Sunday, September 9, 2012

Craft Show Report

On Saturday, I participated in my third craft show, setting up a table of Studio 791 creations at the Tinicum Township Fire Company's Red Hot Flea Market, held right in the firehouse.
As some of you know from my Facebook post, the sale was extraordinarily unsuccessful for me.  I sold little, and realized very clearly that a flea market is not the place for a crafter or artist to reach her best audience.  People were selling guns, fishing rods, and old video game systems, as well as clothing, dishware, and toys. The folks coming to buy these things had little interest in handmade notebooks, gift tags, and collaged vintage cabinet cards!
But while the day was a bust in terms of sales, I still found things to enjoy about the experience.  First off, I got to see a firehouse at close range.  The walls were lined with firefighters' lockers:  helmets and gloves on top, jackets on closet rods in the middle, and overalls sitting right over top of their boots on the bottom, ready to jump in and pull right up.  I noticed four lockers right next to each other labeled with the last name "Medendorp," and marveled at this family that had given themselves so completely to the same dangerous career. 
A call came in around 8 a.m., when I was setting up my table for the 9 a.m. start time.  Three men rushed in and started "gearing up" right behind me.  One of them was practically panting, and said, "I didn't even get home before the call came in.  Is it confirmed, a building?"  The other two, calm, pulled on their gear, said they didn't know, and they all rushed out to take care of the emergency.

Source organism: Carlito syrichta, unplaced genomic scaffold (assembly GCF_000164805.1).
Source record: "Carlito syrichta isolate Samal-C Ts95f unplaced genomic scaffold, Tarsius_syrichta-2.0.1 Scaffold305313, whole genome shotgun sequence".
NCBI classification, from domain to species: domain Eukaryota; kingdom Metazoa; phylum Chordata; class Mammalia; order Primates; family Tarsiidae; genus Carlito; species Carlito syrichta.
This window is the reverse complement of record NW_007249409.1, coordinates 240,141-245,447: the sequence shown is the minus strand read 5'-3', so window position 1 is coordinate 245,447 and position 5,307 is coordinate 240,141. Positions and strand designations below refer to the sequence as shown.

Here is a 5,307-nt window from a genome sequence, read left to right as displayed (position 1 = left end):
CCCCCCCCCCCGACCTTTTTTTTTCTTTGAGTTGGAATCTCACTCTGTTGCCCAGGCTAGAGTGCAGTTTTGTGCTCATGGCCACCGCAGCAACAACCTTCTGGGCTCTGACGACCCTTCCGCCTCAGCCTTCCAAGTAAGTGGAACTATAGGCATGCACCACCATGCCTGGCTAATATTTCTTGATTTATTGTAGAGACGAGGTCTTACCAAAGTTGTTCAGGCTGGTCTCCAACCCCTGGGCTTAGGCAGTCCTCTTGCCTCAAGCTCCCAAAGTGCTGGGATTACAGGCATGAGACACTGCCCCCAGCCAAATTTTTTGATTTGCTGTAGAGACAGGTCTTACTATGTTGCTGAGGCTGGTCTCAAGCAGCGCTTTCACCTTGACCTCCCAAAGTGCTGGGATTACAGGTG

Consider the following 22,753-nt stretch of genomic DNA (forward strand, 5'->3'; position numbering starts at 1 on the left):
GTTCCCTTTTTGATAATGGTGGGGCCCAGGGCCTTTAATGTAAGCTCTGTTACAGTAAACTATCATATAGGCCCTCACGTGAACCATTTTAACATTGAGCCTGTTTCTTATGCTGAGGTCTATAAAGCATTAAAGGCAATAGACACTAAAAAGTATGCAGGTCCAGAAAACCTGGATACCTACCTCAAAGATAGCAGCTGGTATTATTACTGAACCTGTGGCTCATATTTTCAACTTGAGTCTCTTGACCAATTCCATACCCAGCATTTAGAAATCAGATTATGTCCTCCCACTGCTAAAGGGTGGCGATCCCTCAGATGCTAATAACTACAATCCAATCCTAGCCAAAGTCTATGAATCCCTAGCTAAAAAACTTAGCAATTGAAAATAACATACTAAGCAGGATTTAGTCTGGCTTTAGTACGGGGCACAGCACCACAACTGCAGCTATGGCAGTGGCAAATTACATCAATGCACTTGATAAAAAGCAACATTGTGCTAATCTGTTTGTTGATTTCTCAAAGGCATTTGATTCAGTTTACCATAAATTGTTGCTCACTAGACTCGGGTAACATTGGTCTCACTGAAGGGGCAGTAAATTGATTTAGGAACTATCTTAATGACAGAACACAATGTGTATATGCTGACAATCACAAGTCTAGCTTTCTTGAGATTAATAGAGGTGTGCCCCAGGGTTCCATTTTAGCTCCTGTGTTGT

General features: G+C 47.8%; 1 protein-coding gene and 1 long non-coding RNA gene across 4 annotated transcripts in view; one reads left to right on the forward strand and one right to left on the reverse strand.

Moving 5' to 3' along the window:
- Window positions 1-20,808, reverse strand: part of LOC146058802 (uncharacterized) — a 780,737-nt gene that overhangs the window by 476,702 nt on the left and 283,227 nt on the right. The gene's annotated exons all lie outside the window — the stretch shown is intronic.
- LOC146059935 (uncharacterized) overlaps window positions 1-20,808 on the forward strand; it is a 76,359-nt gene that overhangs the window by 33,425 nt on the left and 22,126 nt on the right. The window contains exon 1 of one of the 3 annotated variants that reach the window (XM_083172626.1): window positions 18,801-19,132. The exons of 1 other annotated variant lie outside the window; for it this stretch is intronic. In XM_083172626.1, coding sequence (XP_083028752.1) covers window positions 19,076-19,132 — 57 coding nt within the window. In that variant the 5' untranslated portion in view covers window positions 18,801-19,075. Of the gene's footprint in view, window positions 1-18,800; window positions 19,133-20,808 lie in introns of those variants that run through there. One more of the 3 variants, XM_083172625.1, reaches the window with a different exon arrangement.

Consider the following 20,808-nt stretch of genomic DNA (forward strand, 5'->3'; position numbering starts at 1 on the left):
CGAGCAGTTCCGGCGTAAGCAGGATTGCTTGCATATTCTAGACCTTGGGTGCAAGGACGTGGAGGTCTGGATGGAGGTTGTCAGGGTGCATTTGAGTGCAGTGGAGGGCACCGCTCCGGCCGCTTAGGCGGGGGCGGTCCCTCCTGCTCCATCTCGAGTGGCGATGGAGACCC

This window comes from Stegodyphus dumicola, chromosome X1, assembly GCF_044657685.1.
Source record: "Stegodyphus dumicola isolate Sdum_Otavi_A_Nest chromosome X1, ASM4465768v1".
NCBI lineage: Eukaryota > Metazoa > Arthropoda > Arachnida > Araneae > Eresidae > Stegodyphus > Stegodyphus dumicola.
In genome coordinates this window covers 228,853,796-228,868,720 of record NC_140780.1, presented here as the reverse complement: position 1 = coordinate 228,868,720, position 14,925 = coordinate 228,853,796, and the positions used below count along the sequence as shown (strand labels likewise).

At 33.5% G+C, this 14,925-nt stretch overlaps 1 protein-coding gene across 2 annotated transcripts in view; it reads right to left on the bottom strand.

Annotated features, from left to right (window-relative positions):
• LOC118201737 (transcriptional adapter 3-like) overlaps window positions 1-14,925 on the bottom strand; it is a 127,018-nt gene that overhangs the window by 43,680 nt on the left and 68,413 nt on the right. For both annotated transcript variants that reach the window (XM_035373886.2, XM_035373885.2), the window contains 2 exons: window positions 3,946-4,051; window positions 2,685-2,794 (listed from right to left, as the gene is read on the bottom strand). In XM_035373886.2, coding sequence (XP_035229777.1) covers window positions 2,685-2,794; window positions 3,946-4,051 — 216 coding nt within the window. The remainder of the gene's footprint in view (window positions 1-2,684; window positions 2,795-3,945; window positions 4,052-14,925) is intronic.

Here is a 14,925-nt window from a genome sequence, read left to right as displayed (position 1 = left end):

The fire fighters had moved their trucks out into the parking lot, and we moved our tables in.  I paid for an "indoor" spot, but what that really meant was "covered."  Both sides of the firehouse were fully opened, so we were still at the mercy of the wind. 
I've always said I wouldn't do an outdoor sale because the wind poses too great of a challenge to a woman selling things made of paper.  Indeed, I spent quite a bit of time chasing down things that flew off my table, anchoring my table covering with clips that still weren't heavy enough to keep it from flipping up, and completely revamping one display item that kept tipping over and clattering to the floor.  In another part of the fire house, I saw (and heard!) a glass vase crash into pieces on the floor, and I had to help an elderly woman across the aisle from me put aright a clothing rack that fell over and spilled its contents onto the stall next to her.  As you can imagine, that was quite a powerful breeze running through that place!
I had lots of time for people-watching during the day.  I noticed in a remarkable number of cases:  the women walked through the aisles purposefully, while the men walked behind them, carrying little dried flower arrangements and scented candles, looking by turns dazed and vacant. 

At my last show, I had the delightful experience of a young boy who absolutely loved the things I was selling.  He came by with his mother multiple times, his eyes scanning the table, literally "oohing" and "ahhing" over the things he wanted.  She gave him $10 to spend, as I recall, and we worked together to get him the most for his money.  It made my day!